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‘Parasite’ has reemerged as a powerful source for class-warfare memes during the pandemic

The best-picture winner has proven so “metaphorical” during this time of quarantine and tragedy. Get used to it.

‘Parasite’ has reemerged as a powerful source for class-warfare memes during the pandemic
[Photo: Neon; raphaelsilva/Pixabay]

In the dwindling days of the prequarantine U.S., perhaps around the time you last set ass in an actual movie theater seat, the president was laser-focused on the country’s most pressing issue: not understanding why Parasite won best picture at this year’s Oscars.

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Had the president paid closer attention, or perhaps read Fast Company’s explainer on why Parasite was best-picture-worthy, he might have understood more about what was to come. (The word “might” is doing strenuous work in that sentence.)

Parasite, after all, has already proven to be enduring cultural shorthand for economic disparity—and fans are using it during the pandemic to put the upper class on blast.

Even before Americans locked themselves in for quarantine, the film had already etched itself deep into the cultural consciousness. During the tail end of the political primary season, people were already projecting Parasite everywhere stark class-based contrasts exist. (So, basically everywhere.)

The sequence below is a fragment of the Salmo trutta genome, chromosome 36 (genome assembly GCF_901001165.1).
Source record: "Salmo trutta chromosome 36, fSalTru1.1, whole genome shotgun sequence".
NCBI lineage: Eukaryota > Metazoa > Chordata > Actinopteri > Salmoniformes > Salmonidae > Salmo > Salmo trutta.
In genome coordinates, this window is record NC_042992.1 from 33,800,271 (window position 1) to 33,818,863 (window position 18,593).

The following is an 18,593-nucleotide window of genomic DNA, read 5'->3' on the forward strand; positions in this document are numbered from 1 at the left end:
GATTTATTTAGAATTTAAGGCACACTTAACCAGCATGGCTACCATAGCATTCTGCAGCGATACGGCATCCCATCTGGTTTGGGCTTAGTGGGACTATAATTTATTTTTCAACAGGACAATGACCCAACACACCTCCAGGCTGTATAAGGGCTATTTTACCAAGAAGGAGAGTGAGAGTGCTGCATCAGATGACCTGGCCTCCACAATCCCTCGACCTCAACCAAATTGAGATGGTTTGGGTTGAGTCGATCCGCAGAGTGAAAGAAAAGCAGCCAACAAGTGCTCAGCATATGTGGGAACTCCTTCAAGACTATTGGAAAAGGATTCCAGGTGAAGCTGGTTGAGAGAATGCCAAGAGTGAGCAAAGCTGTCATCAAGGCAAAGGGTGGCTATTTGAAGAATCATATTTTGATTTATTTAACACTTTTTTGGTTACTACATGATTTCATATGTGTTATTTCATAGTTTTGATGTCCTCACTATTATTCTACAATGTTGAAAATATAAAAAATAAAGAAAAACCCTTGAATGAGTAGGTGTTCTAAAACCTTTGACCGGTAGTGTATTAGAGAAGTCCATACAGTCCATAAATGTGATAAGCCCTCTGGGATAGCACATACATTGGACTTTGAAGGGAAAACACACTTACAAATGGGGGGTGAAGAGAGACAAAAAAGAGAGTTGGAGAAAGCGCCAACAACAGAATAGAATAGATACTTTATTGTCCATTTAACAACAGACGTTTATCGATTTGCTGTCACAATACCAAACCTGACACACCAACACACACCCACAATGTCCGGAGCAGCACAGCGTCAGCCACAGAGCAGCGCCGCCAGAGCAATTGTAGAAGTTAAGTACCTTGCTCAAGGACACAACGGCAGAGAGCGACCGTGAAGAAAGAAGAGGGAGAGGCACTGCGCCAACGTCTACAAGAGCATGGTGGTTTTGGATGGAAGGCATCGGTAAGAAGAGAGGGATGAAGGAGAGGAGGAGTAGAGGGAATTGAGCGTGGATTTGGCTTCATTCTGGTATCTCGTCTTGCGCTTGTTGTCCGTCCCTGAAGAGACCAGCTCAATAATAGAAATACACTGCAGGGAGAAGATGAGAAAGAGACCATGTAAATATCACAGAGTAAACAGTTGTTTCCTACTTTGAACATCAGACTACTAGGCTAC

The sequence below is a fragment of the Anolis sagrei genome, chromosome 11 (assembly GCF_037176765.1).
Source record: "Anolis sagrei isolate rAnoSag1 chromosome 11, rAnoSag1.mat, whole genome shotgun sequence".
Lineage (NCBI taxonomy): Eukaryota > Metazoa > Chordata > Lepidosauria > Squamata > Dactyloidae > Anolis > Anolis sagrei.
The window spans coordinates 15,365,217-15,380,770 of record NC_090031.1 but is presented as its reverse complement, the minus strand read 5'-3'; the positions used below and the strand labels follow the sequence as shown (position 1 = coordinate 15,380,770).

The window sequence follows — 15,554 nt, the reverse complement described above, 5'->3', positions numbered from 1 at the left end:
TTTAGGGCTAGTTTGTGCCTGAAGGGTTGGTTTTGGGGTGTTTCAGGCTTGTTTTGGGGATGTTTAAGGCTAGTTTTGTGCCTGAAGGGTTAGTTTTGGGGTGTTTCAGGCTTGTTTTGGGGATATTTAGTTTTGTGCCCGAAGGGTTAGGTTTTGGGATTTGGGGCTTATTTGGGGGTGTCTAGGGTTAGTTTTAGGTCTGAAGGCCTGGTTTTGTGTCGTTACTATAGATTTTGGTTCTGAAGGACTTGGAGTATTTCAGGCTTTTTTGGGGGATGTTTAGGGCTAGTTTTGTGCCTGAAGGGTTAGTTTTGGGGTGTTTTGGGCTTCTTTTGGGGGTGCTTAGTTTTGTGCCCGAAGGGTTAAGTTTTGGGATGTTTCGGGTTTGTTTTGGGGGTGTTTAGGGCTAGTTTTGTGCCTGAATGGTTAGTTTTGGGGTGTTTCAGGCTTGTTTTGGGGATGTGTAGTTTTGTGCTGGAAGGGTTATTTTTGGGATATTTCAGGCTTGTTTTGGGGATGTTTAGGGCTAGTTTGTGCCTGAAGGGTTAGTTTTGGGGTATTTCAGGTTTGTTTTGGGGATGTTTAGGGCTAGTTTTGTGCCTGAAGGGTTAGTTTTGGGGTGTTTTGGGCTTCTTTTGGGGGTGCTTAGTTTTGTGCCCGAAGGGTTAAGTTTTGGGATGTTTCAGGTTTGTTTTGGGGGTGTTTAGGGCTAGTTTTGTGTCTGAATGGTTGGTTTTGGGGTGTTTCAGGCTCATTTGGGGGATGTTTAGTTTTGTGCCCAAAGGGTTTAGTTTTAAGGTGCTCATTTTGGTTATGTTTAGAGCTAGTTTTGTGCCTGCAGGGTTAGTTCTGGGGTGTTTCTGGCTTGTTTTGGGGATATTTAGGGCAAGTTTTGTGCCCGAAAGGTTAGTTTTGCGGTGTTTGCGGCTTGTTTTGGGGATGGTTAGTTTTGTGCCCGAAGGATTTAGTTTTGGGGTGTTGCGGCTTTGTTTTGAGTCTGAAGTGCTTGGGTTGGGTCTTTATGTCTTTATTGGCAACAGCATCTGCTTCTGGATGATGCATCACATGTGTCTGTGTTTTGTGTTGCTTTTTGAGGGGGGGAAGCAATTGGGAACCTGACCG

Once the pandemic hit and everyone had to hunker down at home, Parasite became a factory full of meme-fodder. As celebrities began spreading the message that “We’re all in this together,” more and more people who were just scraping by or worse couldn’t help noticing the difference in what being “in this” meant to the wealthy.

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Indeed, the quarantine has revealed that some of these celebrities’ houses actually resemble the Parasite house to a T—something that has not escaped the notice of the film’s many fans. Those in the know have made a go-to meme out of merely mentioning the basement in these tastefully gaudy digs.

At this point, in fact, there’s probably no obnoxious move that ridiculously wealthy public figures could make during the pandemic that wouldn’t get the Parasite meme treatment.

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Fast Company plans to continue monitoring the situation and will add more examples here as they develop. Even though, as Ki Taek (Song Kang-ho) says in the film, “Life cannot be planned,” you can count on this.

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